This Article Originally Published July 1998

by Michael Laskow

It's Sunday night, May 24th. I've got, and I'm assuming most of you have tomorrow off to celebrate Memorial Day. Thank goodness for that, because I'm wiped out and could use another day off to recharge my batteries.

My family is upstairs sleeping. After I tucked everybody in, I drove to the neighborhood Starbucks for a little "inspiration." Tonight, it came in the form of a Venti, Mocha Frappuccino with a double shot of caffeine. Cool and refreshing, and it packs quite a wallop.

My inspiration for this column comes not only from the buzz I'm getting from the frosty libation, but from something that was said at a wedding I attended today. It wasn't the part about a marriage being the union of two souls. It wasn't the part where the happy couple committed themselves to each other in good times and in bad. Nope, my inspiration came when a half-drunk man at our table said to his wife, "Look at him. All it took was one good idea, and now he's a success." He was talking about me. Well, at least he was pointing at me when he said it. His index finger!

My ego should have been pumped, but it wasn't. I don't know how he measures success, but there's a pretty good chance his gradient scale isn't the same as mine.

If anything, his comment only served to tick me off. Why? Because he was minimizing what he perceived as my success by boiling it down to just one good idea. TAXI is where it is today because of hundreds of good ideas (many of which have come from TAXI's staff), and years of hard work.

But I'm not here to tell you about TAXI or myself. I'm here to tell you about you. A formidable task when you consider that I've only had the pleasure of meeting several hundred of you. That leaves several thousand more of you to go.

What I want to say to you is that it takes a hell of a lot more than just a good idea. It will take more than just one good idea for you to write a hit song. A good idea is a dandy starting place, but it's definitely not the whole enchilada. Songwriting is a craft—one that you develop over time. Slow and steady will most likely win the race.

Thomas Edison put an unbelievable amount of work into creating the light bulb. Thousands of man-hours were spent before the first practical model was realized. Much more than just a good idea. The same is true for the automobile, the atom bomb, the airplane, and putting a man on the moon. A lot more than a good idea was behind each these historic inventions.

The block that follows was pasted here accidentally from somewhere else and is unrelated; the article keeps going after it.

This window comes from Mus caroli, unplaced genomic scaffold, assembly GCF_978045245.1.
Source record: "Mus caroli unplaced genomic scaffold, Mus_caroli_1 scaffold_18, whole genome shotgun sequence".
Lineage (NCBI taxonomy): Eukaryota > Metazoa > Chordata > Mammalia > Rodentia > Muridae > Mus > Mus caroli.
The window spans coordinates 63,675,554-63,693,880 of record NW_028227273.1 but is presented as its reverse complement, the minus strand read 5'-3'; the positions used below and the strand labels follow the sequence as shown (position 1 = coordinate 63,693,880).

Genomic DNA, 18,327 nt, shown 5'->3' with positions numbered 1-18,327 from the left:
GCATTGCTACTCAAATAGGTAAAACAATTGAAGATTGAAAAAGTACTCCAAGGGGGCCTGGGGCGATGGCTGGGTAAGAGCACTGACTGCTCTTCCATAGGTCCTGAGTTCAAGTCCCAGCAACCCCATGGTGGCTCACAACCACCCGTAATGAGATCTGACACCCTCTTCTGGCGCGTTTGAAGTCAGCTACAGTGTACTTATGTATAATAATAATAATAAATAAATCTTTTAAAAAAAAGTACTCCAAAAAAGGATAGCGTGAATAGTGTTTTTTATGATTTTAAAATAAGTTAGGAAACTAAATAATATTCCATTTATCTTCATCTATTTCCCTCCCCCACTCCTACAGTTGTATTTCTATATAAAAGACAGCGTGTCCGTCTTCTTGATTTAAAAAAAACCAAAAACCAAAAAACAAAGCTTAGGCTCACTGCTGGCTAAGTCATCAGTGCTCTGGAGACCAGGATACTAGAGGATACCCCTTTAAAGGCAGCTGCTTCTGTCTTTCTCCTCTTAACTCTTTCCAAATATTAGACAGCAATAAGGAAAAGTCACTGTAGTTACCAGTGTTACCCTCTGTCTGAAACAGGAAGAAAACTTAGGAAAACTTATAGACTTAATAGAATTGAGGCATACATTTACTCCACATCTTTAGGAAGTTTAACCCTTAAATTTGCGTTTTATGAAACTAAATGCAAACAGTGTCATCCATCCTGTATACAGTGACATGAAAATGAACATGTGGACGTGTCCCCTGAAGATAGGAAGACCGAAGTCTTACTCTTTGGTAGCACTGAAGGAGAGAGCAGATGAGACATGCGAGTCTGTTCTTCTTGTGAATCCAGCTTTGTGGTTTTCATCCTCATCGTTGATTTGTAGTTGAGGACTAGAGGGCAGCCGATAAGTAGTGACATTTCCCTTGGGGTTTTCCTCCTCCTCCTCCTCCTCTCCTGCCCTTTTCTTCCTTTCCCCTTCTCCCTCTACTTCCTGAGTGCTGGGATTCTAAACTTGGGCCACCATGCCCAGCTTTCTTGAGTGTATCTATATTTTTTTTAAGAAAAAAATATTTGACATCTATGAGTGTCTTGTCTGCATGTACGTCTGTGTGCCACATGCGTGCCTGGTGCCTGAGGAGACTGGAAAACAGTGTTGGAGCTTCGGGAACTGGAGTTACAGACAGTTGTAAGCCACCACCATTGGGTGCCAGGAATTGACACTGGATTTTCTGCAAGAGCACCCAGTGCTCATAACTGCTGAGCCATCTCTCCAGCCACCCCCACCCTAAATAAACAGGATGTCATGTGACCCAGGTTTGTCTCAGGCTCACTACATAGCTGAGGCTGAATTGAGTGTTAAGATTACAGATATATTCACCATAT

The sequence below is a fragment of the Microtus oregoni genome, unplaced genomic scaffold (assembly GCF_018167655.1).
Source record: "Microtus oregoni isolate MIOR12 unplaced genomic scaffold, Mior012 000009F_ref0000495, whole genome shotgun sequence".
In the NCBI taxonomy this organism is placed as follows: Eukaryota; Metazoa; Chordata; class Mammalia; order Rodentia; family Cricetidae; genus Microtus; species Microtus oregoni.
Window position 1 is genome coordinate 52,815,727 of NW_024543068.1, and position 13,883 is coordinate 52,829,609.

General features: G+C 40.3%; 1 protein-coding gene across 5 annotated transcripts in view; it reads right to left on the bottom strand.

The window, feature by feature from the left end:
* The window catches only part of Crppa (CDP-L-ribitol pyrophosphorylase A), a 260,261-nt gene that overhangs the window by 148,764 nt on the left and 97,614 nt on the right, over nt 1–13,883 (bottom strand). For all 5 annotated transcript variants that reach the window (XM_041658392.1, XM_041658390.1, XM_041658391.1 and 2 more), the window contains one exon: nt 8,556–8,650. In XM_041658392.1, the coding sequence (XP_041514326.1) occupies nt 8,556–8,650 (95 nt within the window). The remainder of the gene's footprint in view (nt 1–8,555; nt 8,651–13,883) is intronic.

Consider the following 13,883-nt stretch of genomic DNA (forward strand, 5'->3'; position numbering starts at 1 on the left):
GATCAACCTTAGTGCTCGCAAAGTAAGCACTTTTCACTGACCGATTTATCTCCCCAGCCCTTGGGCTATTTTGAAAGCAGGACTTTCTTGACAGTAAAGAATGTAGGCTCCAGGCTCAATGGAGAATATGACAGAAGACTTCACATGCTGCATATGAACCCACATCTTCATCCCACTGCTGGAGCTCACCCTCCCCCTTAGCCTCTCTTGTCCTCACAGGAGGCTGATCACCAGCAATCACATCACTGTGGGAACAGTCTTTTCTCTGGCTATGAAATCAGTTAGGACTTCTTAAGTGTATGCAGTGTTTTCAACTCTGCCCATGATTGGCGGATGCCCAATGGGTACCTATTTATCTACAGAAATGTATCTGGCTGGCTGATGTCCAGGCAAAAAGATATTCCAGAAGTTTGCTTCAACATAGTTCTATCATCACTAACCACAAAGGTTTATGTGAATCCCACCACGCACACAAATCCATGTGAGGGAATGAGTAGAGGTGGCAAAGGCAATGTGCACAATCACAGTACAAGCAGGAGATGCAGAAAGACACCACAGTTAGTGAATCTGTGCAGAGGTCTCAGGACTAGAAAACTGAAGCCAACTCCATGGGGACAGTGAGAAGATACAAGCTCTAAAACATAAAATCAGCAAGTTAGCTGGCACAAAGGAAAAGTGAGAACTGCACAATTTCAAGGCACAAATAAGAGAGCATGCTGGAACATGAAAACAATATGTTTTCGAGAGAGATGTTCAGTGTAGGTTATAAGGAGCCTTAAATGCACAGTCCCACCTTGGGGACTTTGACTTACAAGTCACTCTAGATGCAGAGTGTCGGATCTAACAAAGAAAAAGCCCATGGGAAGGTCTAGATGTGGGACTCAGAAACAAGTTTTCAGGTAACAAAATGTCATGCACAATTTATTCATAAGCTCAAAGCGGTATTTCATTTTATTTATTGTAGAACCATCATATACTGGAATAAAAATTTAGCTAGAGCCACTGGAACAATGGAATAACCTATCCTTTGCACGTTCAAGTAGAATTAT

And that's what it's going to take for you to achieve your musical goals. Don't be so hard on yourself. Don't think that you should be able to write that one in a million song every time you try. Even Diane Warren can't do that!

Don't lose hope or determination when you send in a submission and it doesn't get forwarded. Wait till you cool off from the shock, then climb back on your horse and write another song and send it in.

Think of TAXI and songwriting the same as you would a membership to a gym, and the desire to get your body in shape. Having the idea that you'd like to lose those love handles is one thing. To have them drop off during your first visit to the gym is another.

You would be richer than Bill Gates if you could find a way to shed those unsightly pounds (without liposuction) in just one visit to the gym. And I'd be on a permanent fishing vacation if I could teach you how to write a hit song every time you had a good idea.

Remember troops, TAXI is just a vehicle to help you get your music to the right people. It's also a tool to help you improve your material if it's not quite ready to land on a VIP's desk.

But, TAXI's not a miracle cure for bad songwriting. Not to worry though, you already have one in your head—it's called your brain. But you have to exercise it to make it work for you. And that means more than just having good ideas. You need to develop those ideas, refine them, then make them speak in a language so simple, so direct, that anyone who hears them will know what they mean and will be touched by them.

An irate member once told me that the responsibility for good communication sits squarely on the shoulders of the person communicating. In case I didn't communicate that well enough... what it means is that it's up to you to make your songs so easily understood that everybody who hears it will "get it." I think when you look at everything you write from that perspective, you'll quickly see that my inebriated friend at the wedding was wrong. It takes much, much more than just a good idea to be successful at anything! It takes knowledge and hard work. Now there's a theme I rarely touch on!